What is Speech & Language?
“Speech” can be thought of as verbal communication. It is the set of sounds that we make (using our voice and our articulators) that comprise syllables, words, and sentences. Speech alone carries no meaning; it is merely different sounds. There are three main components of speech:
- Articulation (how we make each sound)
- Voicing (using our vocal cords)
- Fluency (intonation and rhythm)
“Language” encompasses how we use speech to formulate sentences in order to communicate. Language also consists of three parts:
- Expressive (the words and sentences we produce)
- Receptive (what we understand) and
- Pragmatics (social communication of the rules of communication)
How to Encourage Speech and Language
Communicative Temptations: Create situation where the child needs to gesture, vocalize, or verbalize to have his or her needs met before giving desired object.
Imitation: Having a child imitate you helps him or her to produce words and sounds at appropriate times (i.e. saying “hi” to animal toys as you take them out of a box.)
Expanding: Using a child’s language and expanding it to make it more complex (i.e. child says “ball,” adult can say, “That is your ball!”)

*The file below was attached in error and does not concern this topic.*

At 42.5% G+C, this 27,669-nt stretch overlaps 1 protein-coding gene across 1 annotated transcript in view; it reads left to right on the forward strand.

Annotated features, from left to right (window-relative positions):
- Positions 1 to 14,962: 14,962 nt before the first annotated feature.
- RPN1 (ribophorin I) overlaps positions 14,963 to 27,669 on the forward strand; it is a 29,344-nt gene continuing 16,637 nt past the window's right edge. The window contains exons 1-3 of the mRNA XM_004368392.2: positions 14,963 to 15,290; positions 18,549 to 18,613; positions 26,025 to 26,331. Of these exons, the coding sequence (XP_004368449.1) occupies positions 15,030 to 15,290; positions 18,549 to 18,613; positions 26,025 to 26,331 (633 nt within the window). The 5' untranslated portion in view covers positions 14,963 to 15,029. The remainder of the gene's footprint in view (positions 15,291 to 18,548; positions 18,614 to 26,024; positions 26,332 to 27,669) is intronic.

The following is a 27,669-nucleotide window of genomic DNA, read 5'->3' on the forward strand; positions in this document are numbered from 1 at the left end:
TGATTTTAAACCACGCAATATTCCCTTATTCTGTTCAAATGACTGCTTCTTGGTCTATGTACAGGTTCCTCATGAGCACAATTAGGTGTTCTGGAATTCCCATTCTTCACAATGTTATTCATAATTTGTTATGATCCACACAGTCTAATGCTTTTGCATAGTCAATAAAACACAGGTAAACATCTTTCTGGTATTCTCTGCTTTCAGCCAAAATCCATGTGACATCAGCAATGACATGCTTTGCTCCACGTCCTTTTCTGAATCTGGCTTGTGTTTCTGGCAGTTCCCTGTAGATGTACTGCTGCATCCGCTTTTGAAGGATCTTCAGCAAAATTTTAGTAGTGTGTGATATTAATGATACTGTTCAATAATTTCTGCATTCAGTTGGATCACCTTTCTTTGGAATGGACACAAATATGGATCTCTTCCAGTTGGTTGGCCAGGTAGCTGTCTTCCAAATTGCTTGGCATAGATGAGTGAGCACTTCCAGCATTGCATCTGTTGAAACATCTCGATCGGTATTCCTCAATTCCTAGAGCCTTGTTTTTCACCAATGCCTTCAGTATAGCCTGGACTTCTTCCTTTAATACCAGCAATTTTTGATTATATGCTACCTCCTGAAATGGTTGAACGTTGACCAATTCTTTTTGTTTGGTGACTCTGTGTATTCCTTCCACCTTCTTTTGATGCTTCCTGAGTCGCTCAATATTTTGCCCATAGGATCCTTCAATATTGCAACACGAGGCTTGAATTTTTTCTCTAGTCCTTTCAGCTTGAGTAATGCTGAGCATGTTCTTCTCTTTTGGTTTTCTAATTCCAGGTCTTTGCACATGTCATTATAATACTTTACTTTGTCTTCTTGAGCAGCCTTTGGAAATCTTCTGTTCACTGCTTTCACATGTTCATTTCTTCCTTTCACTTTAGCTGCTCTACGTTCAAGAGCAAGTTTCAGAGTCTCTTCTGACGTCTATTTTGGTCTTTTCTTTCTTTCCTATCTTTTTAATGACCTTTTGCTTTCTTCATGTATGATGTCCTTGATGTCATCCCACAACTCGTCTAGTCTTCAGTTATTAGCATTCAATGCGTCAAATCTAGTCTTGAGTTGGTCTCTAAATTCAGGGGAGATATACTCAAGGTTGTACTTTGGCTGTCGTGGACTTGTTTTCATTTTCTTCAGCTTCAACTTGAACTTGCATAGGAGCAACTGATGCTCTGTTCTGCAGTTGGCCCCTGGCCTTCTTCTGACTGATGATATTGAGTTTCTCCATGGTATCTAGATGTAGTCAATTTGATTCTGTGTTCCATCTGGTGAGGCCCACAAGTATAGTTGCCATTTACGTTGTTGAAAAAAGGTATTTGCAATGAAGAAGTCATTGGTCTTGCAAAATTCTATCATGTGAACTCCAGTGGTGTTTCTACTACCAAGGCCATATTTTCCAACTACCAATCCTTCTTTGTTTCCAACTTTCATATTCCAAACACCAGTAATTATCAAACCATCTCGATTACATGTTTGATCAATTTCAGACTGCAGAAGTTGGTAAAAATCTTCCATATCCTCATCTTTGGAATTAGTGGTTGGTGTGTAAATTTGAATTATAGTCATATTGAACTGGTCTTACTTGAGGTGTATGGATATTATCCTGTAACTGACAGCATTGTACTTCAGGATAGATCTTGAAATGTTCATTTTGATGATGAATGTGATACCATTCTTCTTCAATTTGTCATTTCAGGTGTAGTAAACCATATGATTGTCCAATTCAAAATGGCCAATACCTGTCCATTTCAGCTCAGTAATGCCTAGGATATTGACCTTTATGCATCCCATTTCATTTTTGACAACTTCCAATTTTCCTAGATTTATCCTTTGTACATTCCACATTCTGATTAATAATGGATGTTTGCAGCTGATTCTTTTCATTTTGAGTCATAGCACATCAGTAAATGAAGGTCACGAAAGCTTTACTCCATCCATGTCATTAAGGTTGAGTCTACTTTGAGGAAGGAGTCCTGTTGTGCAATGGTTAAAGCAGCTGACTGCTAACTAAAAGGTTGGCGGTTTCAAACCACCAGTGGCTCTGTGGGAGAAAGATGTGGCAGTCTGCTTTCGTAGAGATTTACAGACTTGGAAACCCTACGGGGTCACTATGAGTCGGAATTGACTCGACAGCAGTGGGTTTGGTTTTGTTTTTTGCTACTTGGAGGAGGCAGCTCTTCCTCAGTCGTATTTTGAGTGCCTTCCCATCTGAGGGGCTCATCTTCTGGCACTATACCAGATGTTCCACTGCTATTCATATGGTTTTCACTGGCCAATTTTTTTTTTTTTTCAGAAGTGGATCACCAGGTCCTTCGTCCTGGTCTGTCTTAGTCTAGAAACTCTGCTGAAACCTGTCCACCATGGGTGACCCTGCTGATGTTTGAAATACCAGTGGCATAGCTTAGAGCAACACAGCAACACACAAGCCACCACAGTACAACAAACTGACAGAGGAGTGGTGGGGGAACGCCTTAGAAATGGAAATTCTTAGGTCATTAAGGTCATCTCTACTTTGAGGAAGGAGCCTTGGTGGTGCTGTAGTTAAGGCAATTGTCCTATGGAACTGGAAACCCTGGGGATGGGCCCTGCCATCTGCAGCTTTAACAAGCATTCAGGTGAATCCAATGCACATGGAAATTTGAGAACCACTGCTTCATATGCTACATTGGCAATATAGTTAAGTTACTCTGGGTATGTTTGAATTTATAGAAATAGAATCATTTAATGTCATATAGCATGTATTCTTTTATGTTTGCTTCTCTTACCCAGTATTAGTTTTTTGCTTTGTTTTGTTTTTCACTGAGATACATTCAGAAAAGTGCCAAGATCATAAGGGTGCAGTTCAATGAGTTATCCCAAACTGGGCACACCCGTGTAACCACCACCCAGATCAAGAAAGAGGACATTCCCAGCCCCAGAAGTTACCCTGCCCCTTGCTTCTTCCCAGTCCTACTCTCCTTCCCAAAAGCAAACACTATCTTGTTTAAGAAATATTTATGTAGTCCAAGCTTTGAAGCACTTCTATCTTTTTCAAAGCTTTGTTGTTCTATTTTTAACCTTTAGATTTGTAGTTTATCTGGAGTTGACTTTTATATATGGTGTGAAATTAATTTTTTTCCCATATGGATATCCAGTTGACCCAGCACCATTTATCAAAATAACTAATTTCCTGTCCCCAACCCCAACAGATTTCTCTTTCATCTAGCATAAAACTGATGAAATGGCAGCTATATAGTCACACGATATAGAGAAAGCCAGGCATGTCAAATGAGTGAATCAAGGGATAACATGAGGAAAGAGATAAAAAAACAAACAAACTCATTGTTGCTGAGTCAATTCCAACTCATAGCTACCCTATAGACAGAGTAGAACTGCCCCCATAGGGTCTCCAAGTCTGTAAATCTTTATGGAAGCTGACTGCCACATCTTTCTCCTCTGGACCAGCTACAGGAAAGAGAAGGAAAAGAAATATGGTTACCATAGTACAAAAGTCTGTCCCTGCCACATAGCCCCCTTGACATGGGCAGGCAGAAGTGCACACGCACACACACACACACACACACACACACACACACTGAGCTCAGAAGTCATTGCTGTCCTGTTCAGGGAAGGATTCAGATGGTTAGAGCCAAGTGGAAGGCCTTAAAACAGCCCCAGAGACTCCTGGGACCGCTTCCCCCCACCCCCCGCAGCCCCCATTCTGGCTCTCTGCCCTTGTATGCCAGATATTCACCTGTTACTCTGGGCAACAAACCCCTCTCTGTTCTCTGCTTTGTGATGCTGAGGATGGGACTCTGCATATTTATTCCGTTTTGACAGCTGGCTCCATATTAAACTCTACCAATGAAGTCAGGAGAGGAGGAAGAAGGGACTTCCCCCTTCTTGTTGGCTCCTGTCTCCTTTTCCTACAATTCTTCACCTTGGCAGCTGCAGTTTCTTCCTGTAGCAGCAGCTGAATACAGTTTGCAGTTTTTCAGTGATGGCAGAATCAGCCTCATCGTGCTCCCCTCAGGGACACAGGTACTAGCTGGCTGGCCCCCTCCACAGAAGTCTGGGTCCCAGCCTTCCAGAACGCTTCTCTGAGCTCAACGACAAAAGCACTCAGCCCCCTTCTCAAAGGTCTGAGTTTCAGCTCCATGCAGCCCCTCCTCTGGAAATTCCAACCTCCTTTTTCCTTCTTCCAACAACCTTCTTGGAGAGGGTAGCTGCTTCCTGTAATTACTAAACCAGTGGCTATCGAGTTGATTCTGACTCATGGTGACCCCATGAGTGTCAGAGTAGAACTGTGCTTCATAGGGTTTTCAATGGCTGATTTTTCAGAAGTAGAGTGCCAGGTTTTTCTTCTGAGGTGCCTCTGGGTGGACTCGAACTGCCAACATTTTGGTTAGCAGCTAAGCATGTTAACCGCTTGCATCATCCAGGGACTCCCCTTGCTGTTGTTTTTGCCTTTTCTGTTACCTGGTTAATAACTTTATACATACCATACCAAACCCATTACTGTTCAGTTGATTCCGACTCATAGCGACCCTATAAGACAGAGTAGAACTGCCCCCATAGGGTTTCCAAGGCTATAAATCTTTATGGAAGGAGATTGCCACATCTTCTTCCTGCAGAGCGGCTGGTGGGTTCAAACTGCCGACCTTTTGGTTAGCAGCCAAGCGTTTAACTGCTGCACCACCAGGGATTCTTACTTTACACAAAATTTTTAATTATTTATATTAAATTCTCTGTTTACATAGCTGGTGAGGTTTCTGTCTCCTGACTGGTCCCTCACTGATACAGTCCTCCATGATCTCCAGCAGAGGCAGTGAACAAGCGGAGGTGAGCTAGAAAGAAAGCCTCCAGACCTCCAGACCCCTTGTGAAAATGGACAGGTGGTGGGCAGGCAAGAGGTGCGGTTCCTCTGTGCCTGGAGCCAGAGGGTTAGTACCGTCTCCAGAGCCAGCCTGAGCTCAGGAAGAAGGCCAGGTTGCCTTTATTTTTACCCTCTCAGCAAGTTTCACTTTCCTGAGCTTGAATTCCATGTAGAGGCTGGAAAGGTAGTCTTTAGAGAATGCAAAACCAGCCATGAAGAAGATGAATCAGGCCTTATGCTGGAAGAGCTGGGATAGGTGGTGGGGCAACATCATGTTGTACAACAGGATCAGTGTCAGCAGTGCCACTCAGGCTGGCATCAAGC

Build Vocabulary: Target and explain relevant new words (i.e. seasonal words) to help build vocabulary.
Read aloud: Emphasize and reinforce new words, ask questions about the story while reading, ask child to retell the story (if age appropriate).
Ask questions: Posing questions about daily activities are a great way to encourage language skills, including naming and understanding functions.
Narrate everything: Modeling your own speech and language can increase exposure to correct production and enhance a child’s abilities.
By age 1, child cannot:
- Respond to his/her name
- Begin verbalizing first words
- No eye contact
By age 2, child cannot:
- Begin combining two-word phrases (24 months)
- Child does not consistently add new words to expressive vocabulary
- Child does not follow simple instructions
- Child presents with limited play skills
By age 3, child cannot:
- Verbalize utterances without repeating parts of words or prolonging sounds (i.e. “m-m-m-my mother,” “sssssssister”)
- Seem to find the right words, describe an item or event with difficulty
- Begin combining four to five-word utterances
- Be understood by both familiar and unfamiliar listeners
- Repeat themselves to clarify without frustration.
- Correctly produce vowels and majority of speech sounds (closer to age 5)
- Child does not ask or answer simple questions
- Child uses rote phrases and sentences
- Child prefers to play alone rather than with peers.